Cameleers, Aboriginals, and Europeans in Coolgardie between 1892 and 1900. (Supplied: State Library of Western Australia)
More than 120 years ago, thousands of camel drivers from Afghanistan and the provinces of modern day Pakistan and India left their homes and families for the unknown shores of Australia.
- Camels were first introduced to Australia in the 1840s from the Canary Islands
- Camel trains moved people and goods through Australia until the introduction of road and rail infrastructure in the 1920s
- The cameleers helped to introduce Islam to Australia and built the first mosque in Marree, SA
Wearing turbans and carrying their Korans, the men were known as cameleers, Afghans, or Ghans.
Their job was to lead camel trains through outback Australia, transporting supplies from cities to regional towns, inland mines, and stations.
They were also guides on expeditions, located water sources, and ensured a safe journey for travellers.
Without their contribution, outback communities would not have been able to survive.
Now the legacy of the Afghan cameleers is being preserved by their descendants who are seeking recognition for their efforts to help build and connect Australia.
A cameleer during the gold rush period in 1897. (Supplied: National Library of Australia, Helen and Alan2011)
An Afghan and Aboriginal history
Among those men who left their homes and families was Goolam Badoola Rind from the Pakistan province of Balochistan.
Mr Rind worked in Western Australia’s Goldfields, transporting supplies.
It was there he met his wife, Wongi-Yamaji woman Marian Martin.
At the time, cameleers were not allowed to bring their families into the country so marriages between Afghan men and Aboriginal women often occurred.
Neither group were welcome in town after dark and were not allowed to share facilities like swimming baths or pubs.
The Afghans were also forced to live on the opposite side of the train tracks in camps away from the white population.
They often enlisted the help of Aboriginal trackers on expeditions, and through their work and common treatment relationships formed.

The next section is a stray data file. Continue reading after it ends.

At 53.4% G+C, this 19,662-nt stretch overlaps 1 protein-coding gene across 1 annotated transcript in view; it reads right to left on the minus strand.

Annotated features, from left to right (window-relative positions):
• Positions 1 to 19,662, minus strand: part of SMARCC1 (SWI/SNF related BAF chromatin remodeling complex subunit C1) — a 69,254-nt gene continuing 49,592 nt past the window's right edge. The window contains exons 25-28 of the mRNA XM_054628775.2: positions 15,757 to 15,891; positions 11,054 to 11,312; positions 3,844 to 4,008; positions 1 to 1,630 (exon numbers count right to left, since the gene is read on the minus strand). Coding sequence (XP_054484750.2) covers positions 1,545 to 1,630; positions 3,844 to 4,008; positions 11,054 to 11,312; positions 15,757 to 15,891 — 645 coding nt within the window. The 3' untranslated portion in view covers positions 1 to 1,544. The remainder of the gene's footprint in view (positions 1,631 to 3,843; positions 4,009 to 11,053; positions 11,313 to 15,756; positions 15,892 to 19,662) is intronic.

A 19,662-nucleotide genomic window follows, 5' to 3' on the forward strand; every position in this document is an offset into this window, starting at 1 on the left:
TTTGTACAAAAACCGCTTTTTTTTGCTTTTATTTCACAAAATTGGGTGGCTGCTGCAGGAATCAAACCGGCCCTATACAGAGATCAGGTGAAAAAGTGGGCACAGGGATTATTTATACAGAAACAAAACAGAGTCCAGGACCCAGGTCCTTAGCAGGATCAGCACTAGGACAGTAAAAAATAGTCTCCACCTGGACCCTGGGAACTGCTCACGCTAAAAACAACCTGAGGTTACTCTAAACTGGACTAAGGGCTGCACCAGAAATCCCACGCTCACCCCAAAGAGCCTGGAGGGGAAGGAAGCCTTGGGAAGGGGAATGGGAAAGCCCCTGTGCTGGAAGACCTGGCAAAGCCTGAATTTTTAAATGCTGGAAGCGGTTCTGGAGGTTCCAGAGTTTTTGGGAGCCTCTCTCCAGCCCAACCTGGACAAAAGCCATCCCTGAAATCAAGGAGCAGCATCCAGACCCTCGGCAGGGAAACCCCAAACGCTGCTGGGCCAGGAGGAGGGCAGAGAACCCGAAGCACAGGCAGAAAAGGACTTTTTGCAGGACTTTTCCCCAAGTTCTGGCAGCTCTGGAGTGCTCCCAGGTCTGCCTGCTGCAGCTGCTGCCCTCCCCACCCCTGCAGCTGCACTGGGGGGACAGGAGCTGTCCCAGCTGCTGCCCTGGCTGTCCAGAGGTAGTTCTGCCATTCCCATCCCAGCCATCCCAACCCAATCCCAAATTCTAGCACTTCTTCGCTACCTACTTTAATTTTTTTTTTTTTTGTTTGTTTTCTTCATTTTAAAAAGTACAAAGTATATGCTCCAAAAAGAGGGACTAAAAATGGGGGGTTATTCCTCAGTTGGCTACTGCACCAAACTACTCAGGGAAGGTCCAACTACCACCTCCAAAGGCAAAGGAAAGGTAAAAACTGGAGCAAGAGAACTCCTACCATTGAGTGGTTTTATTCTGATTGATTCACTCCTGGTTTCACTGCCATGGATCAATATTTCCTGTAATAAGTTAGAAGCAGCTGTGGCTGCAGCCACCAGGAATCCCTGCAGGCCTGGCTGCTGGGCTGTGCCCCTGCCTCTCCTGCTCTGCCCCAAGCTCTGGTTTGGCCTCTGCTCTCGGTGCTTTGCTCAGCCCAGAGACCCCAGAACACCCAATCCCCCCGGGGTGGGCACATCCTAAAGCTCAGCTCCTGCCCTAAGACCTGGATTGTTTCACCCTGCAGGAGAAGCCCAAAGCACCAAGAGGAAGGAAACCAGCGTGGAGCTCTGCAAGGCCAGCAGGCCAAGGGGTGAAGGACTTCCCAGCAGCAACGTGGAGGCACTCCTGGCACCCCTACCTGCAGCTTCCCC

Goolam and Marian were married at Perth Mosque in 1917, but the marriage was not legally recognised under the policies of the day.
The marriage put them both at risk because it was considered an illegal act.
Marian Martin (top left), Goolam Badoola Rind (top right) and three of their children. (Supplied: Gohar Rind )
Perth man Gohar Rind, the great-grandson of Goolam and Marian, said understanding the significance of the cameleers’ work could help to make Australia more inclusive.
“If those efforts of the cameleers are understood, appreciated and acknowledged, then there would be better cohesion between different communities,” Mr Rind said.
Children at risk
Mr Rind’s great grandmother Marian tragically died giving birth to her fourth child, leaving Goolam alone to raise them.
Indigenous children of mixed heritage were taken into missions and were often never allowed to see their families again, so Mr Rind said his great grandfather took drastic action to keep his young family safe.
Afghan cameleers in traditional attire playing music at a feast in Coolgardie in 1898. (Supplied: National Library of Australia)
“He called his brother and sent them back to India where they grew up, got married, and had kids,” he said.
Goolam stayed in WA until 1935 when he went back to India to be with his children.
In the early 1970s, the Rind family proved their Aboriginality and were allowed to come back to Australia.
Mr Rind said he was proud of his mixed heritage and wanted to see the stories like his ancestors preserved and remembered.
An ancestor of an Indian cameleer has done just that.
Search for final resting place